There are few ways to test the health of your community better then by seeing how well a holiday is celebrated by your neighbors. Last year, we asked if you if your city could pass the Trick-or-Treating test for Halloween, knowing that only parents living in an actual community—one replete with high social capital—would feel comfortable sending their children out into the night to ask neighbors for candy.
Remember, Harvard sociologist Robert Putnam found that thecities with the highest percentage of social capital/trust were those that were the least “diverse—i.e. the most homogenous.
Now imagine you live in a city that, presumably, should have high social capital—90 percent of the inhabitants are of the same race. But instead, that city’s government has to issue “emergency temporary ordinance that requires anyone attempting to buy gasoline in cans to provide identification, and a 6 p.m. curfew for youths younger than 18,” from October 29- Halloween night (Oct. 31). [Detroit Angels' Night patrols ready to go, UPI, 10-26-12]. The minors’ parent or guardian will also be issued a parent responsibility violation ticket. [Detroit's Devil's Night curfew, gas ordinance to stay enforced during storm conditions, By Eric Lacy, Mlive.com , October 30, 2012]
Yes, we’re taking about 90 percent black Detroit. On “Devil’s Night” (October 30), the good citizens of Detroit have taken to torching abandoned buildings and long-idle commercial real estate.
Ze’ev Chafets wrote the still-definitive account of the terror that strikes the Motor City every Halloween eve in his 1991 book Devil’s Night: And Other True Tales of Detroit:
I vaguely remembered Devil’s Night. When I was a kid growing up in Pontiac, a grimy industrial clone of Detroit ten miles north of the city, it had been a time of harmless pranks—window soaping, doorbell ringing and rolls of toilet paper in the neighbor’s trees. But it had been twenty years since I lived there, and a lot of things had changed. One of them was Devil’s Night.
Three years earlier, in 1983, for reasons no-one understands, America’s sixth largest city suddenly erupted into flame. Houses, abandoned buildings, even unused factories burned to the ground in an orgy of arson that lasted for seventy-two hours. When it was over the papers reported more than 800 fires. Smoke hung over the city for weeks.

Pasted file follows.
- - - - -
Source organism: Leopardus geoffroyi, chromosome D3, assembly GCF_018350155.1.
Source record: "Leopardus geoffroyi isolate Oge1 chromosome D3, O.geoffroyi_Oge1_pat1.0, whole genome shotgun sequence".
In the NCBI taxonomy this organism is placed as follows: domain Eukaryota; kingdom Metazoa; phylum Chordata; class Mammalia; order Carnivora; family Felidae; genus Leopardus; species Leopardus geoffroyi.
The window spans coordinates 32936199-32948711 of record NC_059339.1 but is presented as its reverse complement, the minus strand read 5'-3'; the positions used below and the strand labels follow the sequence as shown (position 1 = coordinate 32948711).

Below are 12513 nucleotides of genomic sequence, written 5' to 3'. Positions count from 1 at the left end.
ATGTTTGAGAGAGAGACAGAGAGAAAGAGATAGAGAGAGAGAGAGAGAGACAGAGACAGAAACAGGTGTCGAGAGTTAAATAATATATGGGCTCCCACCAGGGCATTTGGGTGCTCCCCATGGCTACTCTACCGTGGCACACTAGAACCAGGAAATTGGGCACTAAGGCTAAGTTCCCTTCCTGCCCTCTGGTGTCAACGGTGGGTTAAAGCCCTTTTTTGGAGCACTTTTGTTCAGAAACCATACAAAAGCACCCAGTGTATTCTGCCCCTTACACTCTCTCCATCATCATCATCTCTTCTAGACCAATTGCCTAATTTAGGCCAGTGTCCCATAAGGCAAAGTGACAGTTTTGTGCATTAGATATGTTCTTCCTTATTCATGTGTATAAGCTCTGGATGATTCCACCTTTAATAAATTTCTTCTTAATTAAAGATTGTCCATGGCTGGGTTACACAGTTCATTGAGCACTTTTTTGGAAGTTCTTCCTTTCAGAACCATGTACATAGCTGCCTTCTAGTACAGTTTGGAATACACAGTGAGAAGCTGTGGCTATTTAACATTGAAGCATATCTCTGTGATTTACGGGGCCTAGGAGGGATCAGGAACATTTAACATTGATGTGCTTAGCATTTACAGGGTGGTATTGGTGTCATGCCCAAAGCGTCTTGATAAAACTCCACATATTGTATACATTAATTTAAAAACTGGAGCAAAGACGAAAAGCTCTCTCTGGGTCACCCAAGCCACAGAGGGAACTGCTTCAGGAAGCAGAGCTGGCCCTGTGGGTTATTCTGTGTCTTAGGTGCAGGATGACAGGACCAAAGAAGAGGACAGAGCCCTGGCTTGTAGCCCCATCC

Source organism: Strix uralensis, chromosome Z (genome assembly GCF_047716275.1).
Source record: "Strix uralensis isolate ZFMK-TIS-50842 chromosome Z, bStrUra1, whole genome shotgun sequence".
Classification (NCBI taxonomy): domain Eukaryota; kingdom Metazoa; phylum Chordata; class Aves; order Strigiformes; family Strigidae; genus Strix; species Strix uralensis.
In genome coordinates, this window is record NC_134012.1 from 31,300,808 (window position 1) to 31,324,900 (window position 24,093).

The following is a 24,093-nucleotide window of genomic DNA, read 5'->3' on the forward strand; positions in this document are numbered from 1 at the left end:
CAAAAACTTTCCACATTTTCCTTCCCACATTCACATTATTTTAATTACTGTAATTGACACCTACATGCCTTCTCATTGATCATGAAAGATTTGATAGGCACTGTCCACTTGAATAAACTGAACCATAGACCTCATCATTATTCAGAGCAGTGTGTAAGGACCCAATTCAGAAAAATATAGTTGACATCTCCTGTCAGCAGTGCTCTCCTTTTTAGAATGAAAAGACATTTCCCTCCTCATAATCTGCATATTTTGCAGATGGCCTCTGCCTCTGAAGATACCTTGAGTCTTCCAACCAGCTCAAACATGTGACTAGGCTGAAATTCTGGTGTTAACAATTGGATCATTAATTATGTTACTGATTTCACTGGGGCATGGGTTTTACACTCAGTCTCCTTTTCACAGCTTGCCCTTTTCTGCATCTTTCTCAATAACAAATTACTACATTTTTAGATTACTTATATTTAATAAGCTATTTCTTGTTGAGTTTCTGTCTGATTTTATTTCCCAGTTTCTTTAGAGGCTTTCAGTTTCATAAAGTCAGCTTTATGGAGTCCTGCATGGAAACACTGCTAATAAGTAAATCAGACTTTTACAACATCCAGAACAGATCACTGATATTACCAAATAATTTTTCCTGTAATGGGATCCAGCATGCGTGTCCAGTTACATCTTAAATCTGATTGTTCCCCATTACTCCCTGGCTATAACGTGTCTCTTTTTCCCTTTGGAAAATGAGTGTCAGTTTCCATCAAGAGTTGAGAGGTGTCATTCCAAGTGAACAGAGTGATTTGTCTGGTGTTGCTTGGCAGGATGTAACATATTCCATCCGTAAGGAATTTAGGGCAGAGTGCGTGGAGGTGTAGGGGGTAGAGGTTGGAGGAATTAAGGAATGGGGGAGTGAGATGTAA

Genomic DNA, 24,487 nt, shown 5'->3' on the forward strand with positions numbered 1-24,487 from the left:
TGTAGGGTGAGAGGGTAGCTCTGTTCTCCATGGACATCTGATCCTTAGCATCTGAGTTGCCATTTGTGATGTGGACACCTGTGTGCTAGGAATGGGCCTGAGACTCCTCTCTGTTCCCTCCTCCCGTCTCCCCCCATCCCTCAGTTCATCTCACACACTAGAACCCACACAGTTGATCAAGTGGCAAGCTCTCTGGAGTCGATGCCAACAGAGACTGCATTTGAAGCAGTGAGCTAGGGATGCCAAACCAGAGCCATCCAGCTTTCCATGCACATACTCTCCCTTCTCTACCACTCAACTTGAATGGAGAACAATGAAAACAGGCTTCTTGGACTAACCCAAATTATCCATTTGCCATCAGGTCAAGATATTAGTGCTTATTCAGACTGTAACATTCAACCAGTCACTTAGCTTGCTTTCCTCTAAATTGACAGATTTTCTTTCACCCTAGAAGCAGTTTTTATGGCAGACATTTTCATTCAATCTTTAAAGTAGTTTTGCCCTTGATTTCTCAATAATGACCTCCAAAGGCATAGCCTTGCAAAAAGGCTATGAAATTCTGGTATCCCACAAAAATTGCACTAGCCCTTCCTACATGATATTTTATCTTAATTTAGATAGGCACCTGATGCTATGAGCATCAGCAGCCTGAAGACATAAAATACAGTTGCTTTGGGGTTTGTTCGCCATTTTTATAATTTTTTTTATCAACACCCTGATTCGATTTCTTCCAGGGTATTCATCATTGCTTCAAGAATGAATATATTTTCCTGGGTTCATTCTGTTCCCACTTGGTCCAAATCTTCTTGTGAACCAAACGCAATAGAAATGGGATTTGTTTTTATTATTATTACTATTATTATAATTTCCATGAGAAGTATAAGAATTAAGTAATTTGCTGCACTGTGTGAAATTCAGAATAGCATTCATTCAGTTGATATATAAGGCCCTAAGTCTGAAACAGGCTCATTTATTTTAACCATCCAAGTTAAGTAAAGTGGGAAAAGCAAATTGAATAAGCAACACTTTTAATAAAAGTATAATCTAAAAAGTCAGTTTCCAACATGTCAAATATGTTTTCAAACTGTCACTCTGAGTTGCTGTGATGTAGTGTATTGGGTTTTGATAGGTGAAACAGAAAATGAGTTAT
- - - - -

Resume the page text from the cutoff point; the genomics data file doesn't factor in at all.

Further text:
Even my friend’s dramatic description did not prepare me for what I saw that night. On the streets of Detroit I could sense the same rush of energy, the same sense of excitement that always accompanies nocturnal action. Police helicopters circled overhead and fire trucks, sirens blaring, raced form one conflagration to another. Cops guarded the firemen as they fought the flames. It was only when I saw the faces of the neighborhood people, mostly older blacks with long coats over their bathrobes, standing grimly on their porches, armed with shotguns and garden hoses, protecting their property, that I realized this was no homecoming rally; on Devil’s Night, they use homes for kindling.
Read the rest there and be share to share it on this Halloween.My friend’s car was equipped with a police-band radio, and as he drove from fire to fire he gradually became the leader of a motorcade. At every stop, people gawked at the flames and passed around bottles of whiskey and thermos caps of steaming coffee. The suburbanites talked with bittersweet nostalgia about their old neighborhoods in Detroit, pointed to childhood sites now sunk into decrepitude and shook their heads. The message was tacit but unmistakable—Look at what they’re doing to our city. “
|A normal placard in 90% black Detroit|
Devil's Night arson first became a major problem for Detroit in 1983, when 650 fires were reported, as vacant buildings throughout the city were torched. After the 1984 Devil's Night, when the arson spree peaked at 810 fires, city officials mounted a massive campaign to curb the destruction in subsequent years. It had been largely successful in reducing the arson each year, until this week.Interesting. It was reported in Michigan Live that the number of 'suspicious' fires have dropped in recent years [Every night is Devils' Night in Detroit, union president says,10-30-2012]:
Detroit saw just 83 suspicious fires over the three-day Halloween period a year ago, down from 169 in 2010, 119 in 2009 and 136 in 2008, but city officials this year took additional measures in the anti-arson effort, implementing a curfew for minors from 6 p.m. to 6 a.m. Monday, Tuesday and Wednesday.Most interesting. Steven Gray, writing in Time, tried to get to the origins of "Devil's Night" by being as delicate as possible, tiptoeing around the obvious racial angle [Can Detroit Prevent a Return of 'Devil's Night'?, 10-30-2009]:
The exact origin of Devil's Night is unclear. People who grew up in Detroit following World War II recall kids plastering cars with toilet paper, and tossing onto porches fiery paper bags filled with feces. Huge swaths of this city burned during the 1967 riots, leaving the kind of blighted property that experts say lures prospective arsonists. John Hall, a researcher at the National Fire Prevention Association, said the presence of so many vacant properties presented the ingredients for what's known as "the broken windows syndrome." He says "when people see a collection of abandoned properties in one location, graffiti goes up. The general perception is, 'We've lost control of our neighborhood.' It's infectious." During the 1960s riots, parts of cities like Newark, Chicago and Los Angeles were torched. But those cities never developed a tradition like Detroit's Devil's Night.Sigh. Abandoned properties, graffiti, blight, "losing control of a neighborhood"... all manners in which to describe a community created by black people.
Devil's Night in Detroit: A most unique black tradition, where black people engage in the burning of a city they inherited by... burning the city in the insurrection of 1967.